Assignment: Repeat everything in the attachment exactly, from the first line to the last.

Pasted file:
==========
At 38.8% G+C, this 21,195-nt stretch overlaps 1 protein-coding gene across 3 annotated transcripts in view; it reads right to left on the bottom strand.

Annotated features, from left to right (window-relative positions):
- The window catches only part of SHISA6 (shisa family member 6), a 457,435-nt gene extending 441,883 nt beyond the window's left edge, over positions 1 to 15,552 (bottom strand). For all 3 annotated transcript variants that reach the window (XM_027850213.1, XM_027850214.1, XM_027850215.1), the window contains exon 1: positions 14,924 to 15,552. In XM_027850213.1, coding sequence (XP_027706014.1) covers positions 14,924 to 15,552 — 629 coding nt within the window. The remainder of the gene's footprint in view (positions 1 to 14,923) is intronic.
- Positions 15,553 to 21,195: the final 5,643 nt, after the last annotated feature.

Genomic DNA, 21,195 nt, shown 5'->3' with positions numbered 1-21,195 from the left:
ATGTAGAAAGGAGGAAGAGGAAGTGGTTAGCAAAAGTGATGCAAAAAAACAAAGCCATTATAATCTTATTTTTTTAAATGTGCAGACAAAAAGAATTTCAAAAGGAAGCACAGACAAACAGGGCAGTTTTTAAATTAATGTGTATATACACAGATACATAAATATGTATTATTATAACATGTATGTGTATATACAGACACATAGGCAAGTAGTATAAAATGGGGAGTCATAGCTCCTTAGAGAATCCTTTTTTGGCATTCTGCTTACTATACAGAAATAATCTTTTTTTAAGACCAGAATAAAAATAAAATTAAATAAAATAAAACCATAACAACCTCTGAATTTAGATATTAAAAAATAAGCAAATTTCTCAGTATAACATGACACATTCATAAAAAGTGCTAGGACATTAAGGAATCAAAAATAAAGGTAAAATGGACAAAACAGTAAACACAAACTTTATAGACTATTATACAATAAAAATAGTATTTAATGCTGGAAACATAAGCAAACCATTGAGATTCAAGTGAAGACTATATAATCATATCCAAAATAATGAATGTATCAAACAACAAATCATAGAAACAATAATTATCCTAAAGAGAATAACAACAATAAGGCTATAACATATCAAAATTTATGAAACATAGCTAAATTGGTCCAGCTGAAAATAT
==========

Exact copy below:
At 38.8% G+C, this 21,195-nt stretch overlaps 1 protein-coding gene across 3 annotated transcripts in view; it reads right to left on the bottom strand.

Annotated features, from left to right (window-relative positions):
- The window catches only part of SHISA6 (shisa family member 6), a 457,435-nt gene extending 441,883 nt beyond the window's left edge, over positions 1 to 15,552 (bottom strand). For all 3 annotated transcript variants that reach the window (XM_027850213.1, XM_027850214.1, XM_027850215.1), the window contains exon 1: positions 14,924 to 15,552. In XM_027850213.1, coding sequence (XP_027706014.1) covers positions 14,924 to 15,552 — 629 coding nt within the window. The remainder of the gene's footprint in view (positions 1 to 14,923) is intronic.
- Positions 15,553 to 21,195: the final 5,643 nt, after the last annotated feature.

Genomic DNA, 21,195 nt, shown 5'->3' with positions numbered 1-21,195 from the left:
ATGTAGAAAGGAGGAAGAGGAAGTGGTTAGCAAAAGTGATGCAAAAAAACAAAGCCATTATAATCTTATTTTTTTAAATGTGCAGACAAAAAGAATTTCAAAAGGAAGCACAGACAAACAGGGCAGTTTTTAAATTAATGTGTATATACACAGATACATAAATATGTATTATTATAACATGTATGTGTATATACAGACACATAGGCAAGTAGTATAAAATGGGGAGTCATAGCTCCTTAGAGAATCCTTTTTTGGCATTCTGCTTACTATACAGAAATAATCTTTTTTTAAGACCAGAATAAAAATAAAATTAAATAAAATAAAACCATAACAACCTCTGAATTTAGATATTAAAAAATAAGCAAATTTCTCAGTATAACATGACACATTCATAAAAAGTGCTAGGACATTAAGGAATCAAAAATAAAGGTAAAATGGACAAAACAGTAAACACAAACTTTATAGACTATTATACAATAAAAATAGTATTTAATGCTGGAAACATAAGCAAACCATTGAGATTCAAGTGAAGACTATATAATCATATCCAAAATAATGAATGTATCAAACAACAAATCATAGAAACAATAATTATCCTAAAGAGAATAACAACAATAAGGCTATAACATATCAAAATTTATGAAACATAGCTAAATTGGTCCAGCTGAAAATAT